The article I selected from the first issue is a project that has seen many versions over the years. For the beginner with limited funds who has a circular portable saw and would like a table saw, this solution is a decent alternative, until you can purchase a dedicated table saw or build a more advanced saw of your own.
When it comes to a table saw, lots of iron, with a accurately machined, large, table surface, is the way to go. But that is just me. With the advent of the web many people have advanced and built wood framed fully adjustable table saws. If you want more than just the basic conversion in this article, you might want to check out Mathias Wandel's site at Woodgears.ca or John Heisz's site at Ibuildit.ca., he is currently building a nice fully adjustable wood framed saw. If you look back in my Popular Mechanics plans posts, there are a few wood table saw versions there also.
So from Workbench #1-1958, here is the article "A Table Saw From Your Portable".
So here is a picture of my table saw. A very long time ago (ha, ha) I started out like many with a similar plan to the Workbench plan above. The table I built was smaller but basically the same. I built alot of decent projects with that make-do table saw. In 83 I purchased a Taiwan import from Busy Bee. It was a knock-off of a low end contractor saw and underpowered. You know the type, with the open web, iron, extension tables. I sold it when I sold the workshop in the Ottawa area, mentioned in another post.
So In 2001 I was building my house and shop on my little piece of heaven up here. I made a trip to Toronto, and on my way home stopped at the Canadian Tire in Barrie on a whim. Sure enough they had Delta's top of the line contractor saw on sale reg. $700 for $625. There was a hole in the fence and rail box, on further inspection I found the back rail was missing. I offered $550, after hemming and hawing and a consultation with the manager they agreed. I brought it home and within 3 days the Delta dealer had shipped me a new back rail, free of charge, can't beat service like that.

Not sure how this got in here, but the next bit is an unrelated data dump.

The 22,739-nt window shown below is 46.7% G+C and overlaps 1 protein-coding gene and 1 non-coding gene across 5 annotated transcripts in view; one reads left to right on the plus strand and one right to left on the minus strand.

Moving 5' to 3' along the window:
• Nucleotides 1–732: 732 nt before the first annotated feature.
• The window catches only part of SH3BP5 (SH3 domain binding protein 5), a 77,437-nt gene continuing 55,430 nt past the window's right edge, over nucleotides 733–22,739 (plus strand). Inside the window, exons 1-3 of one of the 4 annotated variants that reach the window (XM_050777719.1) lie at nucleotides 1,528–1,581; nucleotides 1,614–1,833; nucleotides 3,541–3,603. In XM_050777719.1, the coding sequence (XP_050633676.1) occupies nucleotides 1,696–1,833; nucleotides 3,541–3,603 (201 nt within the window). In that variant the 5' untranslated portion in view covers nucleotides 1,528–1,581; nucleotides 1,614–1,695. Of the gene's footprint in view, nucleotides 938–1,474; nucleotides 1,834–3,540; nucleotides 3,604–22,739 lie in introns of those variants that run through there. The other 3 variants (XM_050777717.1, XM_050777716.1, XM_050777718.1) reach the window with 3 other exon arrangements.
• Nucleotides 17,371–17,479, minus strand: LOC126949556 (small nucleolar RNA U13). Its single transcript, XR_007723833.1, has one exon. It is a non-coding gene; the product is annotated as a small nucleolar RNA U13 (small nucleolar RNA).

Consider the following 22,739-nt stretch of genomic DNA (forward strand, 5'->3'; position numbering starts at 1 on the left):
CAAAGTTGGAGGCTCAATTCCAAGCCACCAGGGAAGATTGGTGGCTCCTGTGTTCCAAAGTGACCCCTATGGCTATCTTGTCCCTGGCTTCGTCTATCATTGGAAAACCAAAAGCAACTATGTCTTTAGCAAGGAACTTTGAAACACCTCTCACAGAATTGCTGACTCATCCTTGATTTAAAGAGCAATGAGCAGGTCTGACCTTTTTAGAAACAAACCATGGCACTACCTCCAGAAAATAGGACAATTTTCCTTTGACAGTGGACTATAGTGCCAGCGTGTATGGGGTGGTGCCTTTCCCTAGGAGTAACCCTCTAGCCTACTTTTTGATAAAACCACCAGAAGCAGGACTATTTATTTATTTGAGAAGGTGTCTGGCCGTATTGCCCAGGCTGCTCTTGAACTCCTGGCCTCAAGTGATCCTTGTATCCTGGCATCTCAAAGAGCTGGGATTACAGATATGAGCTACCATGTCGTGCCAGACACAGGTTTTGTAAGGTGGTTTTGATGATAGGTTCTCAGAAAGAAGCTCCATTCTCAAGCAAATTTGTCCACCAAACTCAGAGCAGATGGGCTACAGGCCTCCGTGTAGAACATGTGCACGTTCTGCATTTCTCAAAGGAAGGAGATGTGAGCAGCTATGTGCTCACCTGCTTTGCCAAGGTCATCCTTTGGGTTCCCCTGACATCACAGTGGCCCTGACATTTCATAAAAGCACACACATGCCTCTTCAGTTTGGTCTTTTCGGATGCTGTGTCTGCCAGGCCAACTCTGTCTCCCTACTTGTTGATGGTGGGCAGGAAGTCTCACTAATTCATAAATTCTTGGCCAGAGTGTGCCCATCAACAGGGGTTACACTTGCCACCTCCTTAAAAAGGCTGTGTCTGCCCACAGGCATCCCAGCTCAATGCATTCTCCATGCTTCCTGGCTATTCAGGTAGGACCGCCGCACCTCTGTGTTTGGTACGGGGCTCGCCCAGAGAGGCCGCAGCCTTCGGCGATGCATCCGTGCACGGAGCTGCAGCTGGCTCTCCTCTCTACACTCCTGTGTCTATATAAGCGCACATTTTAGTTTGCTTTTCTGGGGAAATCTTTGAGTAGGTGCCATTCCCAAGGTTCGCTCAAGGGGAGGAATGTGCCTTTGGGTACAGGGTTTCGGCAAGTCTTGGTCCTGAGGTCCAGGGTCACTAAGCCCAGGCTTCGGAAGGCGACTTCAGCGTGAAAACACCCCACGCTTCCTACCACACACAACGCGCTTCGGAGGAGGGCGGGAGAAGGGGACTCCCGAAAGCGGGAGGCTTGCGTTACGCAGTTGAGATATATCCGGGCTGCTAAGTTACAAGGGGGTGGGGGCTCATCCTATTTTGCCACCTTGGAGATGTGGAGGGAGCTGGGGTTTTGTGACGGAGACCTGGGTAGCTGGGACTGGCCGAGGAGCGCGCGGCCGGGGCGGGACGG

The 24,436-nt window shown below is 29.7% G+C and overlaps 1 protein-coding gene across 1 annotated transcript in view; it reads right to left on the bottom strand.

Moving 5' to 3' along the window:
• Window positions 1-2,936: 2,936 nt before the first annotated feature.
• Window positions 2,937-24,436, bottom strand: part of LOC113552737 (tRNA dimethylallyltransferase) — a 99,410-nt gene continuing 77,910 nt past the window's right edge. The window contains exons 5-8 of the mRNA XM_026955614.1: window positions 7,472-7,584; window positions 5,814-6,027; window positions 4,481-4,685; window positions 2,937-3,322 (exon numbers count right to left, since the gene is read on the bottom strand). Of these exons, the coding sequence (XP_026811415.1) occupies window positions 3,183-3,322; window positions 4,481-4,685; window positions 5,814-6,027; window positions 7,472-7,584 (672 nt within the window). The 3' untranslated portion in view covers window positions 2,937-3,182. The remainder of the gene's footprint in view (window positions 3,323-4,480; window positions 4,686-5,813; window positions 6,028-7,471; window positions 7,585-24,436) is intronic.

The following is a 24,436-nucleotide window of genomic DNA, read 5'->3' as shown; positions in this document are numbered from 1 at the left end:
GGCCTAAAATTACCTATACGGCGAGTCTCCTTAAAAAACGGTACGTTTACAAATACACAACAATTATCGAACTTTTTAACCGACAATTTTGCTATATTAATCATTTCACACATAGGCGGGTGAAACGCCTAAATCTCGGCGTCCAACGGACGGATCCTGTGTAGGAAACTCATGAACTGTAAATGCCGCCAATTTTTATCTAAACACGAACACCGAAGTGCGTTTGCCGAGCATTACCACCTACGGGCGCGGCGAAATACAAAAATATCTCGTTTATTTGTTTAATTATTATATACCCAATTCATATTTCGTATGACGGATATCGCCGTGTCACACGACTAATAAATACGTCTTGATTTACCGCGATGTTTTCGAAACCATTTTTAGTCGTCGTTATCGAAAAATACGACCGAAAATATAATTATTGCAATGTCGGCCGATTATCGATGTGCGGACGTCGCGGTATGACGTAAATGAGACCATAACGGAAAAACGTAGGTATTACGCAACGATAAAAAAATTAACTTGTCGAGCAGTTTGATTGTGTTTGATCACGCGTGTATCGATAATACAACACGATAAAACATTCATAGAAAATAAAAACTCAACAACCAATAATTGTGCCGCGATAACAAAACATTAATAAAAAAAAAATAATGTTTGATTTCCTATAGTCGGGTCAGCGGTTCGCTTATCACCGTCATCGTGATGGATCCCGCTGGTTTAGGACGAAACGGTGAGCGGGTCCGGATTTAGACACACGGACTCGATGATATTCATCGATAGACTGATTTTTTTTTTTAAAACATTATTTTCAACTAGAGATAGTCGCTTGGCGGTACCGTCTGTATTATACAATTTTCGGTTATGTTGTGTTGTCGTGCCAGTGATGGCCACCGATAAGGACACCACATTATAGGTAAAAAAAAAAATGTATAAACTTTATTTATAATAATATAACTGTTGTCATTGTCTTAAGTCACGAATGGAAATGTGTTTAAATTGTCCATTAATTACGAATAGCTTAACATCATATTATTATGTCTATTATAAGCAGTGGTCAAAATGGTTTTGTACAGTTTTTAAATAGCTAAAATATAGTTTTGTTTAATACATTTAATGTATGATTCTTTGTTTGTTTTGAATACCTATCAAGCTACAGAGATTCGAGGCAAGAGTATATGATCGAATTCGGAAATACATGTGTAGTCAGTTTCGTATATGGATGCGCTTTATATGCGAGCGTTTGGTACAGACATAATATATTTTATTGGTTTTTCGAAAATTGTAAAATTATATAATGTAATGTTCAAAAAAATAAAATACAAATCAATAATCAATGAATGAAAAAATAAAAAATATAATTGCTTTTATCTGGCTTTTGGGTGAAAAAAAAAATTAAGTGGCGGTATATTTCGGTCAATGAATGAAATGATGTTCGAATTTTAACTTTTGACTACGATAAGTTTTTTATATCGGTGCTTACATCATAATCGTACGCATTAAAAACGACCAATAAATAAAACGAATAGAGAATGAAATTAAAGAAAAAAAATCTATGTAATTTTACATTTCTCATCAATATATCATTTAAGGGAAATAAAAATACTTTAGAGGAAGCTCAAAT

Love this saw, big, heavy, accurate table, lots of blade head adjustment, the 1 1/2 HP sealed Delta motor has lots of power. I have never stalled or tripped the overload on it. The huge extruded aluminum front rail and fence have adjustment and T slots for accessories.
I don't ever see a need for another saw, however if a used Uni-Saw or even a General, presented itself at the right price, I probably would grab it, if only to rebuild it to it's former glory.
For dust control I built a hopper and attached it to the bottom saw frame. The hopper is built from 1/4" plywood with triangular strips to strengthen the corners. A 4" dust collection gate was installed at the bottom to accept 4" dust collector hose.
For a better seal I cut a foam cover to fit the back and attached it with double sided tape for vertical cuts. For tilted cuts the foam is easily removed. Under the foam is a 1/4" plywood back cover that is shaped to allow a full 45* tilt. It opens up the back a bit but dust collection is still decent.
In the pictures, the blade guard is removed. Don't run a table saw without a blade guard in place.